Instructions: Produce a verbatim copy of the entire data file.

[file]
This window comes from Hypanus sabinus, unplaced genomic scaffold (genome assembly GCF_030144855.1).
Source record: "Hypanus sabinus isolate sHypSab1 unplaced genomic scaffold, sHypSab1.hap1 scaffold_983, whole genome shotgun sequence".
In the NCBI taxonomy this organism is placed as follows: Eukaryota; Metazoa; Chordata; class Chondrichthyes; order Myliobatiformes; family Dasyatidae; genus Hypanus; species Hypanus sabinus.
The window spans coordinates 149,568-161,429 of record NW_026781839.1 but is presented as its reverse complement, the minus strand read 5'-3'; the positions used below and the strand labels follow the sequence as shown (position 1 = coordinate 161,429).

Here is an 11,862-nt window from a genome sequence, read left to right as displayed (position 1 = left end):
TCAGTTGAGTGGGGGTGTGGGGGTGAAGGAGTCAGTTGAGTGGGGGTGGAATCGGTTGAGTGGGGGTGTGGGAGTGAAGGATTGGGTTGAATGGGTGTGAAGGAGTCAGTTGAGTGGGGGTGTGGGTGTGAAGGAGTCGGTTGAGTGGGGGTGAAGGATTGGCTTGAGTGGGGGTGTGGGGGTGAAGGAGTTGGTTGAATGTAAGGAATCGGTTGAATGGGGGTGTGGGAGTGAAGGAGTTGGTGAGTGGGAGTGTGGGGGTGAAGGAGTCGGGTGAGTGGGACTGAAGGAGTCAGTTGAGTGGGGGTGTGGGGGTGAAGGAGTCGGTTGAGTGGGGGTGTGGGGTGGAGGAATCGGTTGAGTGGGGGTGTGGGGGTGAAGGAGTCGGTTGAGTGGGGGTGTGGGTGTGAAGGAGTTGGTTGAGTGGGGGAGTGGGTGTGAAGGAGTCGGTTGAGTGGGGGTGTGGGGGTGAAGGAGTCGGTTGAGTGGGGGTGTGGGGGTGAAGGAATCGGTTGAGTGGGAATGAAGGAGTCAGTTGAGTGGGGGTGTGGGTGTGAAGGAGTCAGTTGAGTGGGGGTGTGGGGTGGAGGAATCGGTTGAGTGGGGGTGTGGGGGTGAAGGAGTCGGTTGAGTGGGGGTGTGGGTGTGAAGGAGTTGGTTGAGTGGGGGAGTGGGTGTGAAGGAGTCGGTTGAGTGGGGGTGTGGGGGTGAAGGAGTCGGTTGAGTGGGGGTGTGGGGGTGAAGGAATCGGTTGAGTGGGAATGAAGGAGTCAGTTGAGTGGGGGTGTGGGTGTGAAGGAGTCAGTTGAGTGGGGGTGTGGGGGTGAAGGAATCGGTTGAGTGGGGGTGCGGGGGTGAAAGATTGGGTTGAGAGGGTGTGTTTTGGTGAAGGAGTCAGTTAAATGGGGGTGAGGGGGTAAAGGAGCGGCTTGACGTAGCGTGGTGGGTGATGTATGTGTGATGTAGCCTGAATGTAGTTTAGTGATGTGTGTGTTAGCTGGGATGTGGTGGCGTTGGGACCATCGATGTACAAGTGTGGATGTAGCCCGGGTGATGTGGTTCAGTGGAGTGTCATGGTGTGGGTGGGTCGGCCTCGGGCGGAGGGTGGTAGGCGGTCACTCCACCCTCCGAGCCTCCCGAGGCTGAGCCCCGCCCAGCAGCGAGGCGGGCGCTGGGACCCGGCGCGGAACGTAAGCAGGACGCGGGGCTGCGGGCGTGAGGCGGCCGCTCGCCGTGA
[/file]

This window comes from Hypanus sabinus, unplaced genomic scaffold (genome assembly GCF_030144855.1).
Source record: "Hypanus sabinus isolate sHypSab1 unplaced genomic scaffold, sHypSab1.hap1 scaffold_983, whole genome shotgun sequence".
In the NCBI taxonomy this organism is placed as follows: Eukaryota; Metazoa; Chordata; class Chondrichthyes; order Myliobatiformes; family Dasyatidae; genus Hypanus; species Hypanus sabinus.
The window spans coordinates 149,568-161,429 of record NW_026781839.1 but is presented as its reverse complement, the minus strand read 5'-3'; the positions used below and the strand labels follow the sequence as shown (position 1 = coordinate 161,429).

Here is an 11,862-nt window from a genome sequence, read left to right as displayed (position 1 = left end):
TCAGTTGAGTGGGGGTGTGGGGGTGAAGGAGTCAGTTGAGTGGGGGTGGAATCGGTTGAGTGGGGGTGTGGGAGTGAAGGATTGGGTTGAATGGGTGTGAAGGAGTCAGTTGAGTGGGGGTGTGGGTGTGAAGGAGTCGGTTGAGTGGGGGTGAAGGATTGGCTTGAGTGGGGGTGTGGGGGTGAAGGAGTTGGTTGAATGTAAGGAATCGGTTGAATGGGGGTGTGGGAGTGAAGGAGTTGGTGAGTGGGAGTGTGGGGGTGAAGGAGTCGGGTGAGTGGGACTGAAGGAGTCAGTTGAGTGGGGGTGTGGGGGTGAAGGAGTCGGTTGAGTGGGGGTGTGGGGTGGAGGAATCGGTTGAGTGGGGGTGTGGGGGTGAAGGAGTCGGTTGAGTGGGGGTGTGGGTGTGAAGGAGTTGGTTGAGTGGGGGAGTGGGTGTGAAGGAGTCGGTTGAGTGGGGGTGTGGGGGTGAAGGAGTCGGTTGAGTGGGGGTGTGGGGGTGAAGGAATCGGTTGAGTGGGAATGAAGGAGTCAGTTGAGTGGGGGTGTGGGTGTGAAGGAGTCAGTTGAGTGGGGGTGTGGGGTGGAGGAATCGGTTGAGTGGGGGTGTGGGGGTGAAGGAGTCGGTTGAGTGGGGGTGTGGGTGTGAAGGAGTTGGTTGAGTGGGGGAGTGGGTGTGAAGGAGTCGGTTGAGTGGGGGTGTGGGGGTGAAGGAGTCGGTTGAGTGGGGGTGTGGGGGTGAAGGAATCGGTTGAGTGGGAATGAAGGAGTCAGTTGAGTGGGGGTGTGGGTGTGAAGGAGTCAGTTGAGTGGGGGTGTGGGGGTGAAGGAATCGGTTGAGTGGGGGTGCGGGGGTGAAAGATTGGGTTGAGAGGGTGTGTTTTGGTGAAGGAGTCAGTTAAATGGGGGTGAGGGGGTAAAGGAGCGGCTTGACGTAGCGTGGTGGGTGATGTATGTGTGATGTAGCCTGAATGTAGTTTAGTGATGTGTGTGTTAGCTGGGATGTGGTGGCGTTGGGACCATCGATGTACAAGTGTGGATGTAGCCCGGGTGATGTGGTTCAGTGGAGTGTCATGGTGTGGGTGGGTCGGCCTCGGGCGGAGGGTGGTAGGCGGTCACTCCACCCTCCGAGCCTCCCGAGGCTGAGCCCCGCCCAGCAGCGAGGCGGGCGCTGGGACCCGGCGCGGAACGTAAGCAGGACGCGGGGCTGCGGGCGTGAGGCGGCCGCTCGCCGTGA